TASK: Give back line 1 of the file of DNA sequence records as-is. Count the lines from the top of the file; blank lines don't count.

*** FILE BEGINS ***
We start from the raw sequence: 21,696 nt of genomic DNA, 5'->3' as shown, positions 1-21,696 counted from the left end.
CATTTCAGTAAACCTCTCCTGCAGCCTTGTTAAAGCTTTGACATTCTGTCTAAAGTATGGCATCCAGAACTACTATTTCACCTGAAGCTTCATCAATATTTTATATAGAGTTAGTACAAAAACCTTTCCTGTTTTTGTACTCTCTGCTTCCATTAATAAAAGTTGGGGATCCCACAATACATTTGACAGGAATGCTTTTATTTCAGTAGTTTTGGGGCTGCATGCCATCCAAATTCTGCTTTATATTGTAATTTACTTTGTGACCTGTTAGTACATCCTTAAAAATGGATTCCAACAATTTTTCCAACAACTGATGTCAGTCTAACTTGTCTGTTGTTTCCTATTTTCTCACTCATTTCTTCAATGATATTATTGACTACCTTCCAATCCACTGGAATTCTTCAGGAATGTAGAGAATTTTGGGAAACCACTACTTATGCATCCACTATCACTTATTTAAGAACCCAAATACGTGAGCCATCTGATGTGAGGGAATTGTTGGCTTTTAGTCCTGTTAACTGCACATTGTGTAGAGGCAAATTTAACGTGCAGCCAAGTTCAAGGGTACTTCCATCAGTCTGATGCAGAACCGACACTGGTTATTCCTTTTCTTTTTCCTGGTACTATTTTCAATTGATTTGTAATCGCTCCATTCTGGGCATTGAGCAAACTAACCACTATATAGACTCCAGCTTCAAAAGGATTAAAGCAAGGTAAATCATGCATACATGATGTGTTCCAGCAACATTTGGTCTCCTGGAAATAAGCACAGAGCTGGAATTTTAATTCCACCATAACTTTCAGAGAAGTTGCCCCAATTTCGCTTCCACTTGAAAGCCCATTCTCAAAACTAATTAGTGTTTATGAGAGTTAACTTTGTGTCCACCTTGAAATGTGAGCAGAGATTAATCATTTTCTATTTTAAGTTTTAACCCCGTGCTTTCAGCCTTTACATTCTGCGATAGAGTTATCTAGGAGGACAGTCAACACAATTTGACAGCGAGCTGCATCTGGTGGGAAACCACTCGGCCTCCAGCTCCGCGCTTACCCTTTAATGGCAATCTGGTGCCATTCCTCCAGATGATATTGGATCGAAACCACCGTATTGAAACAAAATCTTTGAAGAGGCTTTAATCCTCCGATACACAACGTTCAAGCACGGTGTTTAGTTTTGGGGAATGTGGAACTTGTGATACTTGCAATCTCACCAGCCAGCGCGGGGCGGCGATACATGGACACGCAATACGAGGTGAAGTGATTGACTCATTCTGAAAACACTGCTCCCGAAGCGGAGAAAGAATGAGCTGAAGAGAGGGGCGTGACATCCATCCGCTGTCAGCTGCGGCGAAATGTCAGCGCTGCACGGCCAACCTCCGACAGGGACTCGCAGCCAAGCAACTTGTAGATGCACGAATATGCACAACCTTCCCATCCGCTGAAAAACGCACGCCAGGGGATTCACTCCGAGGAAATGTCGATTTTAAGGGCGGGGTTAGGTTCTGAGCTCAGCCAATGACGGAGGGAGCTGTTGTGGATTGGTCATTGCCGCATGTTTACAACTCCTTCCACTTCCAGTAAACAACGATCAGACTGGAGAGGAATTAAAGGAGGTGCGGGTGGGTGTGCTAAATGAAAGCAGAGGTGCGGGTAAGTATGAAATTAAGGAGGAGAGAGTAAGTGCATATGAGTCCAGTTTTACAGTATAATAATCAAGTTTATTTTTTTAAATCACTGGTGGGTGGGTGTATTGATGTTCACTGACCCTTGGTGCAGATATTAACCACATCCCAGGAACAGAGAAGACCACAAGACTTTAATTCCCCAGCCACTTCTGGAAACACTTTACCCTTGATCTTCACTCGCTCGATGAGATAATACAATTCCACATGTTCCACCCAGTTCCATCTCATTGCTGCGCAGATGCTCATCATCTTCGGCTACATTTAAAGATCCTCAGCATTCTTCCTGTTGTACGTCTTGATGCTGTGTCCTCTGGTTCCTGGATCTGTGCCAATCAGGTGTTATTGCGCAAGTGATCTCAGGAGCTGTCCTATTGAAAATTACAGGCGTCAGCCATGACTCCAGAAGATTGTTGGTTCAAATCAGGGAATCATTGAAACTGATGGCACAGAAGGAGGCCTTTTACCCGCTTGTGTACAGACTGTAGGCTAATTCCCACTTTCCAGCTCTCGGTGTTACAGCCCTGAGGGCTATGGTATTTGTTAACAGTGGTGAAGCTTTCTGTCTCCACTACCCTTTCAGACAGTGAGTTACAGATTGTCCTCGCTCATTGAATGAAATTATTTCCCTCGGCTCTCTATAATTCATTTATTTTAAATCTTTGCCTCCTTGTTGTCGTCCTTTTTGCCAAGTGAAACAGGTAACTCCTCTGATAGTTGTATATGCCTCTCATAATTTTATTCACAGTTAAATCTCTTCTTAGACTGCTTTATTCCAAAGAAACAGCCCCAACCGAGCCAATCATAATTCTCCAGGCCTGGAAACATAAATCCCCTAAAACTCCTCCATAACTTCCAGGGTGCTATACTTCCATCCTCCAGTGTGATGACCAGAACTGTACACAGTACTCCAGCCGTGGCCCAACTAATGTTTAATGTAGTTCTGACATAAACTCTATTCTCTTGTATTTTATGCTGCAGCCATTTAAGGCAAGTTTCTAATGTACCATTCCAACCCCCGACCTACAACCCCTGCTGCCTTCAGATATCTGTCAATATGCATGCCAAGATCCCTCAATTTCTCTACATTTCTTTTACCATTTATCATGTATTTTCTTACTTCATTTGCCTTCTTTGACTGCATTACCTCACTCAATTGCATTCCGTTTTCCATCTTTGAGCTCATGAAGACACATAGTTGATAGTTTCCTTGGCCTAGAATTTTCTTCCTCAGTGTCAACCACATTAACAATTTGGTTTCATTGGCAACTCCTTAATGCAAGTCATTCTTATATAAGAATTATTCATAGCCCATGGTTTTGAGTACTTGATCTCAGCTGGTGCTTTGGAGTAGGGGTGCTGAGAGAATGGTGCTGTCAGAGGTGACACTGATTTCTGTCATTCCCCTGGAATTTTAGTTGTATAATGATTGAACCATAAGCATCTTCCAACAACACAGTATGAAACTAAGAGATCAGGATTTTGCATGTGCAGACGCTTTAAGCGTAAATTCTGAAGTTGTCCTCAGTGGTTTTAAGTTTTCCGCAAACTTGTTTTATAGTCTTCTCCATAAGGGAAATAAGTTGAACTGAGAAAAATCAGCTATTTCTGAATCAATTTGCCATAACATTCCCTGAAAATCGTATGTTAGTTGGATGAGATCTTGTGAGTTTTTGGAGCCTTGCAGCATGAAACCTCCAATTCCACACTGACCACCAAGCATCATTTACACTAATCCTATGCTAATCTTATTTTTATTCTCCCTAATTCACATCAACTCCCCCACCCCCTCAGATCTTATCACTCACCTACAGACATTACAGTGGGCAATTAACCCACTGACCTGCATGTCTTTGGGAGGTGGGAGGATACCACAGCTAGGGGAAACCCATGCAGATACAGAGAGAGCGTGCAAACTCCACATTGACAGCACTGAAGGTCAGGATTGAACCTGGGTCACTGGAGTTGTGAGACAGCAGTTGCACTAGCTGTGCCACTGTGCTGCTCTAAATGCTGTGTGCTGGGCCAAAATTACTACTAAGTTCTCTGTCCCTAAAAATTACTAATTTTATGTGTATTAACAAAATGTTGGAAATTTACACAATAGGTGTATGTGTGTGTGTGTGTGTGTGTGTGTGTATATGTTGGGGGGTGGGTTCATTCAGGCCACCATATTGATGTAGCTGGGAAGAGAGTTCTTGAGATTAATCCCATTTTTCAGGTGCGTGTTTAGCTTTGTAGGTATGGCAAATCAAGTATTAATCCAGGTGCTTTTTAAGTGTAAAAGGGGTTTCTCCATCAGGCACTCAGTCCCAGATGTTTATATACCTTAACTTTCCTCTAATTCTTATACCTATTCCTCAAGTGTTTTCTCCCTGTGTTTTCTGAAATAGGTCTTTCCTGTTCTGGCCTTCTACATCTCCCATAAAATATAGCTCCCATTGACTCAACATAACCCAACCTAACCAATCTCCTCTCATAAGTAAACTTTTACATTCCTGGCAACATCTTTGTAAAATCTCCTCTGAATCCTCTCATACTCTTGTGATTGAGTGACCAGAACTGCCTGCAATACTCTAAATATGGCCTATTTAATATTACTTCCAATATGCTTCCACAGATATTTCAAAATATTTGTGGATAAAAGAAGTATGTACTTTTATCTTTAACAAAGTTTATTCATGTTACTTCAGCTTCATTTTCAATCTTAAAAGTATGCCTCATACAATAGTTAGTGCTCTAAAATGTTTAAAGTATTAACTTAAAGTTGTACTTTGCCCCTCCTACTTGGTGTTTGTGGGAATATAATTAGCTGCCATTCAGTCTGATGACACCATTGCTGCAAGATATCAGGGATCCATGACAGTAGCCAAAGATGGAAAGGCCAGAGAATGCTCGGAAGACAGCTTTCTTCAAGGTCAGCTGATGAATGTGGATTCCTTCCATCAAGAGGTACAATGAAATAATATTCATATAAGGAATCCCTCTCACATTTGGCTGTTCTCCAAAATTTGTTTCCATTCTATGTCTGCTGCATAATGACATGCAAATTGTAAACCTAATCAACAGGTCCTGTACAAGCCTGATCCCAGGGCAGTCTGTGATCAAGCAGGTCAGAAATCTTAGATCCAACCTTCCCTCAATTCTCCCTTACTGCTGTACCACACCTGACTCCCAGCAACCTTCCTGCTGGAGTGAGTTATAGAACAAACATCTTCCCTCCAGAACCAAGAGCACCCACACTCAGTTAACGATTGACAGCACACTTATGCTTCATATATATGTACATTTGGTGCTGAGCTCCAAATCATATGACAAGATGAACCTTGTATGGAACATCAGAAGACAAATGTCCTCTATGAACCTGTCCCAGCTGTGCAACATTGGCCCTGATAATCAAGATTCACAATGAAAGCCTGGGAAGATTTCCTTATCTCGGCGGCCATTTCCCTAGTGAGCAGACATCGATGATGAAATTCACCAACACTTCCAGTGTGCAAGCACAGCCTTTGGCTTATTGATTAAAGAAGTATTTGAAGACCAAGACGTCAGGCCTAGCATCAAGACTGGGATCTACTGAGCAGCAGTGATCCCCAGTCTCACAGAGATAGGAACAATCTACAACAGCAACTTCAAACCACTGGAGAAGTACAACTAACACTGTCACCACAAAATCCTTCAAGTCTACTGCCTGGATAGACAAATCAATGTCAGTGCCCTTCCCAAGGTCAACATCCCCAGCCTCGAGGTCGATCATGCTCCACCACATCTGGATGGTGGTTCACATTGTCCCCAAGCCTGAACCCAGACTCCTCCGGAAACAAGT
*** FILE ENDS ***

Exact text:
We start from the raw sequence: 21,696 nt of genomic DNA, 5'->3' as shown, positions 1-21,696 counted from the left end.